Vivid Sydney is the largest festival of light, music and ideas in the Southern Hemisphere and this year, Pyrmont’s harbourside has been transformed into a buzzing multi-sensory, engaging zone where you control the entertainment.
The precinct features a number of interactive installations including “Mission Control’ which gives the public the opportunity to create their own two-minute light show. Once you’ve selected your music track, you then get to play with forty-four Clay Paky Sharpys and ten Mythos fixtures positioned on The Star building and Sky Terrace.
Control, housed in a glass booth located in the park opposite The Star, consists of a large 60 inch touch screen controller with selectable colour, movement and effects.
“There’s also a Leap Motion Controller, which is an infra-red detector that allows you to control the intensity of the lights by moving your hand in the air,’ explained Ziggy Zeigler, lighting designer for Mission Control. “If you prefer, you can control the intensity via the touchscreen. You get a brief run down on the system and away you go. It’s all recorded and posted to a website from where it can be shared on your social media.’
Whilst the operation sounds quite simple, there is a fairly complex system behind it using coolux Pandora’s Widget Designer to “translate’ which buttons have been pressed on the touchscreen and thus tell the grandMA2 console, via Ethernet, what action to take.
“There’s another link from the console back to the touchscreen’s computer to make the Leap Motion infrared sensor work,’ said Ziggy. “Out of that goes more networking to Chameleon’s wireless DMX system which them sends a signal up to the roof and the terrace where more Chameleon networking gear sends the signal to some boxes and then to the lights.
“So basically there are three networks to get the lights to work and it was very tricky to implement. Show Technology’s Vince Haddad was invaluable when it came to getting the show up and running, and it’s been running rock solid ever since.’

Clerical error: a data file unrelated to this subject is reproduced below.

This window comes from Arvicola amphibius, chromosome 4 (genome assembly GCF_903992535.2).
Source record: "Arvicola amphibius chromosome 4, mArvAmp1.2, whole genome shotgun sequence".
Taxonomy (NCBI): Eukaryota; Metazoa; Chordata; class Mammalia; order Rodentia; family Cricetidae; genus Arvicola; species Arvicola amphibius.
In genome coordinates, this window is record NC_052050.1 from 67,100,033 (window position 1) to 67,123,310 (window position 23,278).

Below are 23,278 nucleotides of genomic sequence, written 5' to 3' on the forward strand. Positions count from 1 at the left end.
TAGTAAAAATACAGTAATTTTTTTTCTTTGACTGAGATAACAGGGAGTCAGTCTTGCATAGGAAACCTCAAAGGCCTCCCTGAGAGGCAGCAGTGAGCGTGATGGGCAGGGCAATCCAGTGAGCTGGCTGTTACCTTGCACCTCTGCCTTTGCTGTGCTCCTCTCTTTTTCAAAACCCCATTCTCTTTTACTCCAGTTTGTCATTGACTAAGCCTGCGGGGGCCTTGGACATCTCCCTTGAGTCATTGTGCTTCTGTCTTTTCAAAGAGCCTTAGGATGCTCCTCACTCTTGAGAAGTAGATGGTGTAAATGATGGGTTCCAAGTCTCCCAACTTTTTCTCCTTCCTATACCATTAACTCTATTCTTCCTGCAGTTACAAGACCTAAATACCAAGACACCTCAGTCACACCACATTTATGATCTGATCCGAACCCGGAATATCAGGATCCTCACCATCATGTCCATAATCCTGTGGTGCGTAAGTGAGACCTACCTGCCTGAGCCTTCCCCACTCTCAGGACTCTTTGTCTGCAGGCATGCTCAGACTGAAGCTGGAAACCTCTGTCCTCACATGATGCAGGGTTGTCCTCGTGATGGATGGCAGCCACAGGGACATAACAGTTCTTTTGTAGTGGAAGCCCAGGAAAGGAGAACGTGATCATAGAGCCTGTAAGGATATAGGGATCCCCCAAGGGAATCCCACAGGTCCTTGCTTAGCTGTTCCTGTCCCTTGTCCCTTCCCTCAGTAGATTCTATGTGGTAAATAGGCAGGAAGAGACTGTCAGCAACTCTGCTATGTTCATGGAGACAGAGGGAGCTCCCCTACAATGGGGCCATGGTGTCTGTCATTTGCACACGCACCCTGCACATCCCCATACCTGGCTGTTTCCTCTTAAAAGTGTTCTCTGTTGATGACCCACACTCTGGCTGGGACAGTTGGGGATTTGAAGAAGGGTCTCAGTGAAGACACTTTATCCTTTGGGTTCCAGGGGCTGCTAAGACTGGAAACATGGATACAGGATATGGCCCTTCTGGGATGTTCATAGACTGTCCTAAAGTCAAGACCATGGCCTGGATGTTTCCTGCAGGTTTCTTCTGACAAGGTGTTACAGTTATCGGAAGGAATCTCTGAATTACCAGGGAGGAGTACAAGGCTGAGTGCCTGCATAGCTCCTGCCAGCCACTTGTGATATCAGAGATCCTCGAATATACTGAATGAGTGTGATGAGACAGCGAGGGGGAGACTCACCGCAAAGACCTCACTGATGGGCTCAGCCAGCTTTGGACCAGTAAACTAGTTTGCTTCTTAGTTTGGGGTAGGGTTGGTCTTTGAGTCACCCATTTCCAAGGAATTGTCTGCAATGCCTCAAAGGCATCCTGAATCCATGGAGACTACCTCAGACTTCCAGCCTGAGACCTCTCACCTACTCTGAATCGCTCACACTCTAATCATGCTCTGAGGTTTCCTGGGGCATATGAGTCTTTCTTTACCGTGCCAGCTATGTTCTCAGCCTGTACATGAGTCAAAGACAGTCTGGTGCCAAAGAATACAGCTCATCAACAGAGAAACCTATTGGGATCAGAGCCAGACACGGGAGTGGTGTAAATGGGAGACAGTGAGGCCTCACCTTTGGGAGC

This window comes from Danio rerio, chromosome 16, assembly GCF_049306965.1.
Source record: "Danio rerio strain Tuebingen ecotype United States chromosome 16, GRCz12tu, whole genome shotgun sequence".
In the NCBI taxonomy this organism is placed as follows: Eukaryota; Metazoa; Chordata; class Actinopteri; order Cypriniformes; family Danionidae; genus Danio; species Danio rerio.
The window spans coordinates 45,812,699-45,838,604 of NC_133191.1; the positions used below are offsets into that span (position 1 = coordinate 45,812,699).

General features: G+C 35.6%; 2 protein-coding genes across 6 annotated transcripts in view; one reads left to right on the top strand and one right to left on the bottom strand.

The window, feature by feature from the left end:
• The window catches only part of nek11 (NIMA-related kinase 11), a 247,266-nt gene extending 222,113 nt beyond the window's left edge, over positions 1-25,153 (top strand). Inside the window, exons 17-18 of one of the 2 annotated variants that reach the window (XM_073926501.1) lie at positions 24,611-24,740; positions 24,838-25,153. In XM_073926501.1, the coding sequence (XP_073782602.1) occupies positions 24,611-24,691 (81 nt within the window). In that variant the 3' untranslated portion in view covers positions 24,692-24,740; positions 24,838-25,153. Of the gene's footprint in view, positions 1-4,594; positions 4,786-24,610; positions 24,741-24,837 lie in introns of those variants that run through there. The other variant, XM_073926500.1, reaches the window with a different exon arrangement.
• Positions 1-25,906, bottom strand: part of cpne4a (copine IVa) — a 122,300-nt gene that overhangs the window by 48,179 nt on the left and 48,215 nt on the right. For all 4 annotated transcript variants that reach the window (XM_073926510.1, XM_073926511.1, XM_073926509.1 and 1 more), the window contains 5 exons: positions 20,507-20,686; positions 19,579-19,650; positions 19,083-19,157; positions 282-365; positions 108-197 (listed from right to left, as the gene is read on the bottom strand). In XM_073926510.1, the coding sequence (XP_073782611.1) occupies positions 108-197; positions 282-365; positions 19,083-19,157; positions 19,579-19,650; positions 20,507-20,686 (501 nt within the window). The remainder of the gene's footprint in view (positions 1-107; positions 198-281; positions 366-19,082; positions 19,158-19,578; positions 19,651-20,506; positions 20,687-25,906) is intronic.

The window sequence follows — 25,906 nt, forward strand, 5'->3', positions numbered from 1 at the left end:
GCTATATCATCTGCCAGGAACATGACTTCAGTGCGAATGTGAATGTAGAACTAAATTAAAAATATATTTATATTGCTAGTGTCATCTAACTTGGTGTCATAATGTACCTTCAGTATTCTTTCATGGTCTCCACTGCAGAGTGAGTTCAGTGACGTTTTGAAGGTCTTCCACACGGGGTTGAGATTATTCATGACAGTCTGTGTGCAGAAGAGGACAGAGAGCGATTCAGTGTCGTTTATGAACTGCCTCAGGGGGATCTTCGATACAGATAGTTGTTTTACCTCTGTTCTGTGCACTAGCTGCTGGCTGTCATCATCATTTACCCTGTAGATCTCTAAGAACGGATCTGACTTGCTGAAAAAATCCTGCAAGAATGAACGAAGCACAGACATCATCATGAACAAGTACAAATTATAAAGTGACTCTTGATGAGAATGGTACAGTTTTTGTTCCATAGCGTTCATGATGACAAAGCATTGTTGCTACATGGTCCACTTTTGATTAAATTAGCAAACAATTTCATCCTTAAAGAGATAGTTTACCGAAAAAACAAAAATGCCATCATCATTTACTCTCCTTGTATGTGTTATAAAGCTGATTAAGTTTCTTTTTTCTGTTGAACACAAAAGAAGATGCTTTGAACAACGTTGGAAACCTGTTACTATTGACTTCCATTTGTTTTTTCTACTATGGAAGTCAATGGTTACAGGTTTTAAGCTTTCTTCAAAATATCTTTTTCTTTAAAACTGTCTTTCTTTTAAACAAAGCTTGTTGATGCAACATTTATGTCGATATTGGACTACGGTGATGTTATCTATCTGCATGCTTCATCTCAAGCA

Aaron Marshall was instrumental in crafting and implementing the touch screen interface and Leap Motion Control using Widget Designer.
“He worked with myself, Fourth Wall, Chameleon and Vince to tie it all together,’ remarked Ziggy. When specifying the Clay Paky Sharpys and Mythos, Ziggy expected to be able to see their beams in full only on a rainy or misty night but was pleasantly surprised to discover you could see the beams clearly defined on any night!
“The Sharpys and Mythos exceeded our expectations,’ he said. “They look fantastic. However we have had to be very careful with the Mythos beams not to hit apartment blocks, Centrepoint Tower or the Harbour Bridge! The beams are so bright, if they hit the Harbour Bridge they wash out the LED’s on there, if the hit Centrepoint Tower the people having dinner there get quite offended and as there are so many apartments in the city, we had to design shapes and movements that moved around them. Whilst the Sharpys are bright enough, Mythos shining into your apartment would be like a semi-trailer parked outside your window with its lights on high beam! We also warned the airport.’
The Sharpys were placed in Eco Domes so they could perform in wet weather but the Mythos had no such luxury. Consequently, every night two Chameleon crew in harnesses were situated on the roof ready to take the Mythos under cover if it rains.
“We chose only five colors out of the available range simply because they were the strongest colours for beams in the sky’ added Ziggy. “We chose cyan, yellow, light pink, white and lime which work really well in the night sky and happen to compliment the Vivid branding.’